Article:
HR Bashing: Don’t Let The Bastards Get You Down

There seems to be some recent articles about CHRO roles being eliminated and HR reporting to CFOs/CEOs. These articles seem to say we aren’t good enough, smart enough and—gosh-darn—people don’t like us.

HR Perfect? No. Need a revamp? Sure. But are they so irrelevant that CHRO roles should be eliminated? That statement is as screwed up as a soup-sandwich. And certainly as over-generalized as saying girls only like pink and overweight people are all lazy. But should who we report to matter? Should how we break down our insanely broad scope of responsibilities matter? And does that dictate our relevancy? Ultimately no.

HR Relevancy

  • HR, you need a palate cleanser. For every “HR sucks” article there is a “HR matters” article. Here is a good one, yet another about Netflix, and a great one by Josh Bersin on Forbes.
  • HR jobs are continuously on top job and job growth lists. I think that is a nice indication many companies think we are part of long-term strategy.
  • To be relevant, you’ve got to focus on things that matter. It doesn’t matter if Sr. HR reports to a CHRO, CFO or CEO. What matters is if you have autonomy, voice and lots of respect. Great work is a much better measure of relevancy, not who you report to.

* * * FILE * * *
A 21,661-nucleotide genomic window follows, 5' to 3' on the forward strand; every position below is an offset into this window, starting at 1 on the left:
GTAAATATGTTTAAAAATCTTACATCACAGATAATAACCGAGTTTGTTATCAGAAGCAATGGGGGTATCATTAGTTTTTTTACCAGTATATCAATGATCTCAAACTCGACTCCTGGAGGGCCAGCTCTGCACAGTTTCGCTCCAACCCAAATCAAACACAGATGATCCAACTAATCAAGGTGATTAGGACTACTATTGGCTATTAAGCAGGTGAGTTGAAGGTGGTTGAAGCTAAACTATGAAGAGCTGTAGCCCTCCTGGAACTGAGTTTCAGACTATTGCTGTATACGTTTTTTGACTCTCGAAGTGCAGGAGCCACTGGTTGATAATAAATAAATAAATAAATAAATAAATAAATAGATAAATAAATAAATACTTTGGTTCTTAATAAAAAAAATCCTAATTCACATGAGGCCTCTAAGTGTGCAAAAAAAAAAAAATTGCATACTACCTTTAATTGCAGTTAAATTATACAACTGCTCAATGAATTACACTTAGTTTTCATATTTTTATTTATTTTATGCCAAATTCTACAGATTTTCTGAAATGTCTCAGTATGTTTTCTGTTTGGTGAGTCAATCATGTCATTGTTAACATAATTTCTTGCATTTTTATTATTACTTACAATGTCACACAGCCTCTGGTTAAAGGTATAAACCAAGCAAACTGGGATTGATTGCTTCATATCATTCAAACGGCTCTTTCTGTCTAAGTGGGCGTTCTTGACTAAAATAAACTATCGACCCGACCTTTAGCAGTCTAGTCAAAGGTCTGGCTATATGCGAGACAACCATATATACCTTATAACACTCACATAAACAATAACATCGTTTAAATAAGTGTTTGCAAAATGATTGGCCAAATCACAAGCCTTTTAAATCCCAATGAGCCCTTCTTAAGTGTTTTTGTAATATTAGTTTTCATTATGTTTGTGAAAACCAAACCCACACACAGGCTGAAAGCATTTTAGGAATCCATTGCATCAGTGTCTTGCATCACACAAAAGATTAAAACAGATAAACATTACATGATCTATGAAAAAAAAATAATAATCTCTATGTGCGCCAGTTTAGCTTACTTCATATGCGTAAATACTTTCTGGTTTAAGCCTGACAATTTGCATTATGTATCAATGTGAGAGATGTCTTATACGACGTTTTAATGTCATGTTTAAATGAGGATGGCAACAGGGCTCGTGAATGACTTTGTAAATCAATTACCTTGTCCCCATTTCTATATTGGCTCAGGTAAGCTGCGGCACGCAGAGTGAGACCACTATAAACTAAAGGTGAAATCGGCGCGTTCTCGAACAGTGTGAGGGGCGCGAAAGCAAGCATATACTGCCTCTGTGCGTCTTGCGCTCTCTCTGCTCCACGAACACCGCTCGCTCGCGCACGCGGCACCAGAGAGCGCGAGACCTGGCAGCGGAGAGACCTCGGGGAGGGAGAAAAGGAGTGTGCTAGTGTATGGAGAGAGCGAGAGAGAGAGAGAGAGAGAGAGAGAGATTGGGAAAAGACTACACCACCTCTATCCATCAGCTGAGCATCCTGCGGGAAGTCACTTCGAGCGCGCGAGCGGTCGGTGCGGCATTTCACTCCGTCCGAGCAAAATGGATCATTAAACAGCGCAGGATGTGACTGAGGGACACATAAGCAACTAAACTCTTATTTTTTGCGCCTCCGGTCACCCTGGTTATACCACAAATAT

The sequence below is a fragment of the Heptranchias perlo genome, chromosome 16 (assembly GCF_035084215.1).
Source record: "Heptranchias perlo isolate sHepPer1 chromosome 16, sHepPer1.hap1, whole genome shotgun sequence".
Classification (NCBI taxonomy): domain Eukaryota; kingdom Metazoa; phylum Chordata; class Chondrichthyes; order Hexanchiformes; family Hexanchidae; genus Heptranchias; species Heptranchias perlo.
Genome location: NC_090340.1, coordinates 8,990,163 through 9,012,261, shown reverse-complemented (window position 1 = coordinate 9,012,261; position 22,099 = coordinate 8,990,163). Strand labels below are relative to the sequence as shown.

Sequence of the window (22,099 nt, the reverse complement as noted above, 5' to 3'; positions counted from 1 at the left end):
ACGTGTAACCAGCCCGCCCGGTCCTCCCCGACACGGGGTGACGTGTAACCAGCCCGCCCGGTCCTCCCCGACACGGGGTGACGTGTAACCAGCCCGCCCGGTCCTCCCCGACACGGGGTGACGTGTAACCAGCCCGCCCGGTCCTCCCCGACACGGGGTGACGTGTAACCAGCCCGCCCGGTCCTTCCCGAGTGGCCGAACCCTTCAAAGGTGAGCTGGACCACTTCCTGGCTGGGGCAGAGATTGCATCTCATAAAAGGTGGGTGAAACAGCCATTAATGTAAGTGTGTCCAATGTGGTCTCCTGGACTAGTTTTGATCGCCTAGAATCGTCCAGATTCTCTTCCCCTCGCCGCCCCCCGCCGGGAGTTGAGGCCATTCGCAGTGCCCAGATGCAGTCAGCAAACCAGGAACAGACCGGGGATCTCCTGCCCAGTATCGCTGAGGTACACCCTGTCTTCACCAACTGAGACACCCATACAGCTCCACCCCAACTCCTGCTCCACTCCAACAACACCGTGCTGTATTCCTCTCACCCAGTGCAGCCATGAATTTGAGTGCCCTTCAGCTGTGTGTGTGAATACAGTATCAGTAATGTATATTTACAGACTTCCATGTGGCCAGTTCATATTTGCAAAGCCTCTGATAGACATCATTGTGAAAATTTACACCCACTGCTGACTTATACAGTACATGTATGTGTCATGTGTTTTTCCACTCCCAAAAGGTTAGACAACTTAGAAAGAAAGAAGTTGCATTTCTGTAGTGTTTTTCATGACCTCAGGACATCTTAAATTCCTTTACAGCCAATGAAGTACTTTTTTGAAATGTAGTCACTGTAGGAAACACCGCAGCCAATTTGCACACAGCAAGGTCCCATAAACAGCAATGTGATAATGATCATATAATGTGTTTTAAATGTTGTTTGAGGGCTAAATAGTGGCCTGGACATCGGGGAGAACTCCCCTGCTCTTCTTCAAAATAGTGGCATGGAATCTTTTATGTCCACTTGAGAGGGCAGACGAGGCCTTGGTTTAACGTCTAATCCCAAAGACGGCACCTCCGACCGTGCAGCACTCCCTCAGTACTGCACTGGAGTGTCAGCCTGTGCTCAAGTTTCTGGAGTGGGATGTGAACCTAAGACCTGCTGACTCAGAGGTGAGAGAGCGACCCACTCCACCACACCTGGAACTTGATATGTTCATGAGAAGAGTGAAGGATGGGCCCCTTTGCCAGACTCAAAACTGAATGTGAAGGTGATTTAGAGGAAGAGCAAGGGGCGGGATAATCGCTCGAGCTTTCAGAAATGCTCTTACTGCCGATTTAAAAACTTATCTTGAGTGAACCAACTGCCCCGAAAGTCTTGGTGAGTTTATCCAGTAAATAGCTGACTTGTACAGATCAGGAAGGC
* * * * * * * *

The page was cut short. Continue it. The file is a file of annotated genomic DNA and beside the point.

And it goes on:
Also, regarding CHRO relevance, there is one thing those proposing moving HR to the CEO/CFO are overlooking. I’m going to let you in on a little known secret. CEOs and CFOs do not want to do CHRO work. I promise you. They may not want to pay another person a senior exec salary (ahem), but I swear most would rather eat glass than tackle the very personal, intimate and “gray” areas HR professionals face. Since it’s been well established, a) there is a need for complex HR work in the modern work world and b) other execs aren’t typically jumping stumps to do this work, then why on earth would any CEO fathom eliminating this role? Or better yet, offing it to the CFO?

Say No to the Hype

  • Quit reading any of the articles that say you are hated. You aren’t. Hate articles are a load of tabloid spin. Hate is such a polarizing word. It makes a great headline, but is simply wrong.